What is exactly is a power of attorney?

A power of attorney document is extremely important.

It allows you to authorize someone else to sign documents and act on your behalf. The power applies to financial or legal issues, and can also be used to buy and sell assets and sign tax returns if you are out of town or incapacitated.

It doesn’t, however, apply to health care decisions (you’ll need a Representation Agreement for that).

The power granted can take one of two forms:

  • Specific power of attorney: This type of power of attorney allows you to choose someone to manage your affairs for a specific purpose and time period (to authorize someone to sign documents when selling a specific asset, for instance).
  • Enduring general power of attorney: This type of power of attorney allows you to choose an attorney who will take control of all your legal and financial matters if something were to happen to you.

A power of attorney agreement can be cancelled at any time and can be customized to your specific needs and desires.

Types of Power of Attorney

Why do you need a power of attorney?

A power of attorney guarantees that someone you trust will control your finances if you were to become suddenly incapacitated, or suffer from a disease such as Alzheimer’s.

You should seriously consider granting a power of attorney if you:

  • Want to make sure that someone you trust takes care of paying bills and managing your finances if you are incapacitated or out of town.
  • Are getting older and want to put a safeguard in place should something unexpected happen.
  • Believe that you may need help managing your daily finances now or in the future.
  • Are planning to sell a property or asset while living overseas or traveling.
  • Are in the early stages of Alzheimer’s, other forms of dementia, or degenerative diseases.

Who can you appoint as your attorney?

The only people who can’t be appointed as your power of attorney are people who you pay to be your caregivers.

Otherwise, anyone over the age of 19 who is able to understand the responsibilities involved can do it.

When acting on your behalf, your attorney must act honestly, in good faith and in your best interest. They must also make sure to keep records of any financial activity done on your behalf.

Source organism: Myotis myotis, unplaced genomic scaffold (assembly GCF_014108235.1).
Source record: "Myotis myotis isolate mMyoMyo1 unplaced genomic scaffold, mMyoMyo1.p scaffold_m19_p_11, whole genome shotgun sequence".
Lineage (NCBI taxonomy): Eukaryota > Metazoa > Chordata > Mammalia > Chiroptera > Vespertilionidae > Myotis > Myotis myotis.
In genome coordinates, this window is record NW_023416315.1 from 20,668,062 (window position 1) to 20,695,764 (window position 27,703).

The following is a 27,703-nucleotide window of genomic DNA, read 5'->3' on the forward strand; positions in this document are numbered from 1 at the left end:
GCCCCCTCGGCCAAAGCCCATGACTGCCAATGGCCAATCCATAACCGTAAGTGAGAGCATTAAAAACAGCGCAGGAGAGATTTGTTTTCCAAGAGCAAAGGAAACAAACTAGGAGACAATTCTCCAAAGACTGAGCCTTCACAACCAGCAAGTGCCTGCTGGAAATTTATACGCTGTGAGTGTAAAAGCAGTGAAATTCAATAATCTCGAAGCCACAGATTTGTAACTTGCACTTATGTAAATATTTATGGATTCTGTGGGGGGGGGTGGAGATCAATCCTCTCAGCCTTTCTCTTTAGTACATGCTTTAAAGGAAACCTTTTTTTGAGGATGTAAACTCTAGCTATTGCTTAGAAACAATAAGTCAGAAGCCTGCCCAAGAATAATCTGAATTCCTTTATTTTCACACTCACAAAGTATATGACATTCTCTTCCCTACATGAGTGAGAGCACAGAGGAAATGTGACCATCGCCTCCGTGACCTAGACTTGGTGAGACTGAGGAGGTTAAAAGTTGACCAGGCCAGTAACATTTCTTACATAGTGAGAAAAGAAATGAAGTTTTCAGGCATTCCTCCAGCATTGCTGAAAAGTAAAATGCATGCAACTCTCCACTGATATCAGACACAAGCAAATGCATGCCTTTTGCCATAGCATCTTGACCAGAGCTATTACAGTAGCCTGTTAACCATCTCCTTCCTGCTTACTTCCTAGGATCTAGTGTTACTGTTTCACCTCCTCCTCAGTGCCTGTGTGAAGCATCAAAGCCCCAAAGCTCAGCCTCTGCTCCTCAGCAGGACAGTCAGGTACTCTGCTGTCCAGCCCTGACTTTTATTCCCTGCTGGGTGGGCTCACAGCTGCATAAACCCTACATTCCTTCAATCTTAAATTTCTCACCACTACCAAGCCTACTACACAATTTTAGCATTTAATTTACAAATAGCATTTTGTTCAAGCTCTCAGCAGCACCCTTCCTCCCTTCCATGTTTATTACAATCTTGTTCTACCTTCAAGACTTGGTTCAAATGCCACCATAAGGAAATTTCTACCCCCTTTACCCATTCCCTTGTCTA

Because your power of attorney will have significant power, it is important to choose somebody you trust and who is comfortable with financial matters.

That’s why you’ll want to ask yourself the following questions before settling on an attorney:

  • Are they knowledgeable about taxes and the responsibilities?
  • Are they organized and meet deadlines?
  • Will they be willing to devote their time to manage your affairs?
  • Can they set their emotions apart and get the job done?
  • Do you want to burden them with the responsibility of managing your financial and legal interests?

A lot of people fail to ask these questions and choose their spouse, a family member or a friend to act as their attorney. While on paper this may sound like a good decision, loved ones aren’t always the best choice for power of attorney.

Before Choosing A Power Of Attorney

They may not have the experience or expertise required to do the job, or may not be able to handle the many responsibilities that go with being an attorney.

That’s why a trusted professional or company is a great alternative.

Experienced professionals who act in your best interests may be a great option to consider. Since they fully understand the rules and responsibilities of being an attorney, they are your best choice to make sure that all your affairs are handled in a timely and efficient manner.

At David Watts Notary Public, we can act on your behalf as your power of attorney; or find someone who is appropriate for you.

Why You Should Grant Power Of Attorney To A Neutral Third Party

1. They have the right skills

Professionals that have the skills and knowledge to be great attorneys may be notary publics, lawyers, and accountants who work together to make sure all aspects of your affairs are dealt with.

2. They understand their responsibilities

Choosing a loved one as your attorney means burdening them with a number of new responsibilities that they may not understand or want.

Neutral third party attorneys are well aware of their responsibilities and know how to navigate legal and financial bureaucracy.

3. Efficiency

Having the rights skill set and understanding the responsibilities of being an attorney allow professionals to act effectively on your behalf, making sure your legal and financial affairs are dealt with in a timely and cost-effective manner.

4. They’re familiar with your financial situation and obligations

Being familiar with the person’s overall financial picture and obligations make it much easier for a third party attorney to make correct decisions on your behalf.

5. They aren’t clouded by emotions

Making financial decisions is never easy, but it gets even harder when emotions are involved. That’s why choosing a choosing a loved one to be your attorney may actually cause more pain than you intend.

Settling on a professional to act as your attorney will help balance emotions in the way in which your money is administered.

How do I grant power of attorney?

In British Columbia, granting a power of attorney to someone is not a difficult process and information is readily available.

Getting professional help from a BC Notary or lawyer will allow you to get good advice on how to successfully grant a power, and who to grant it to.

Get in touch if you have questions or need help with deciding who should be your Power of Attorney.